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Friday, 3 July 2020
Cummings Thinks He Knows What He’s Doing
Amid all the criticism of falling journalistic standards, as an increasing number of supposedly reputable hacks resort to taking dictation from a variety of “Downing Street sources” (some of them “senior”), has emerged a silver lining in the gathering gloom, and that is the sure and certain knowledge that we now know those sources’ limitations.
Because journalists desperate to hang on to their “sources” are so frightened of upsetting them, and so cutting off the flow of juicy morsels to feed readers and viewers, what they tell us is not the result of the source being interrogated. There is no to and fro, no probing questions are asked. All we read and hear is the product of stenography.
It is with this in mind that one should approach this comment by James Forsyth of the increasingly alt-right Spectator magazine, which teases his latest article: “The paradox at the heart of Boris Johnson’s political project is that [it] is clear-eyed, brutal even, about the failings of government but it is also pinning its hopes on government to solve this country’s economic problems”. Not everyone reading that was cheering.
And not anywhere near cheering was Jonathan Portes, who is a Professor of Economics, and so might be expected to understand a little about the former “Dismal Science”. His response was to ask “Where to start with this stuff? ‘Not even wrong’ doesn't even begin to cover it”. Forsyth had been talking about data and modelling. Here’s what he said.
“The new emphasis on data must properly distinguish between data and modelling. Data has real analytical value - it enables robust discussion of what has worked and what has not. Modelling is a far less exact science. In this crisis, as in the 2008 financial crisis, models have been more of a hindrance than a help”. And in his lunch break, Forsyth’s source will be considering the latest exhibition at The Pretentious Gallery.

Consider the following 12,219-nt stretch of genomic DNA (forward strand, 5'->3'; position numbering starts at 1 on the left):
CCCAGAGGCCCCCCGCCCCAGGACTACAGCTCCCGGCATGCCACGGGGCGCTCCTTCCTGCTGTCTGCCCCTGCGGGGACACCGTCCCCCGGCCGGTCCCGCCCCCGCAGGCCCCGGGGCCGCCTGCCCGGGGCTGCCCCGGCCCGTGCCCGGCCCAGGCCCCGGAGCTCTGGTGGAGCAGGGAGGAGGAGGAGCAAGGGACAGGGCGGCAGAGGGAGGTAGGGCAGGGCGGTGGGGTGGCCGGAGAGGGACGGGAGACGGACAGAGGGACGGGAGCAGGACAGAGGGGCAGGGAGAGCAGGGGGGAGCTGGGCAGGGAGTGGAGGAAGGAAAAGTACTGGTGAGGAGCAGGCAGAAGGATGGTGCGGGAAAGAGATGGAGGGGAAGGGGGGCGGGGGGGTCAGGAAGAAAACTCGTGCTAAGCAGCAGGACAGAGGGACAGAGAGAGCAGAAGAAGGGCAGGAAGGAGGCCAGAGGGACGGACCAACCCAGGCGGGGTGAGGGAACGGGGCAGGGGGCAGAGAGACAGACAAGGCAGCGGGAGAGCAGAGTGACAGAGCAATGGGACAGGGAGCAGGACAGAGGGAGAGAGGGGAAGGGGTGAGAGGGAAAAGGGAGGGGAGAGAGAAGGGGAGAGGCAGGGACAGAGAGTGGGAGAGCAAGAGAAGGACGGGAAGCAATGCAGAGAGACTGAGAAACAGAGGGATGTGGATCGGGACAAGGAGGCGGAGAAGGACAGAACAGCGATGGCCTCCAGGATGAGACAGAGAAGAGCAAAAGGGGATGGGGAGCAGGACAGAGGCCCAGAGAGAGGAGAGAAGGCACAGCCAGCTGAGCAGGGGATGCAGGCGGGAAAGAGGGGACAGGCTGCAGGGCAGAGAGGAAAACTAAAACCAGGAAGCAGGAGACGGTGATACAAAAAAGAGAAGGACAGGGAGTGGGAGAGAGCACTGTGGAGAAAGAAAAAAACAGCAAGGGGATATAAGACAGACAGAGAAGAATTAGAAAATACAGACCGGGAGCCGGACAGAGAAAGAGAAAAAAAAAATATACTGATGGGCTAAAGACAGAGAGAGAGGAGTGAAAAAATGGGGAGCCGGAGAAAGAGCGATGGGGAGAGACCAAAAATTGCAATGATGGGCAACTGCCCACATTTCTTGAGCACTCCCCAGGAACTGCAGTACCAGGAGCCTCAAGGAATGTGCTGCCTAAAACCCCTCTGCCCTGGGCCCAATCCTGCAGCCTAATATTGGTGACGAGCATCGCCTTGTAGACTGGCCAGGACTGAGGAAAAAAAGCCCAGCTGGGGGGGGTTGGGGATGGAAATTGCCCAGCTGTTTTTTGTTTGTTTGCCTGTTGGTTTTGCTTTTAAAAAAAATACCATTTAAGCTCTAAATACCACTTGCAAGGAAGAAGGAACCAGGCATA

Meanwhile, Portes put his response directly. “This article really does tell you a *lot* about the structural failures of the British state. Just not what [James Forsyth] thinks it does”. And on Forsyth’s next revelation, the much-trumpeted reshaping of Government, “For Whitehall insiders, this will be the funniest bit. The government's radical reshaping of the centre of government will be - to restore the O'Donnell/Heywood model of 2008-11 or so”.
Added to that is the mildly paranoid assumption of Forsyth’s source that, although there is no demand for Mark Sedwill’s successor to be a Brexiteer, almost all 40 of the Permanent Secretaries voted Remain. Were they lined up and interrogated? That, though, is not the most worrying aspect of Forsyth’s inadvertent giveaway.
Two further items encapsulate that. First, Portes was asked what Forsyth’s article meant. His response was “apart from fact that Forsyth, and the people he spoke to, don't know anything about the use of data/analysis? Search me”. And most damning, Peter Oborne, who knows about the current lack of proper interrogation of sources, read another of Forsyth’s teasers and mused “Dominic Cummings' stenographer hard at work today”.
You read that right: the Polecat is so confident of his own abilities that he has dictated the whole pretentious shebang to James Forsyth, only to reveal his serious shortcomings.
Cummings thinks he knows what he’s doing. He doesn’t. Also, he isn’t listening.
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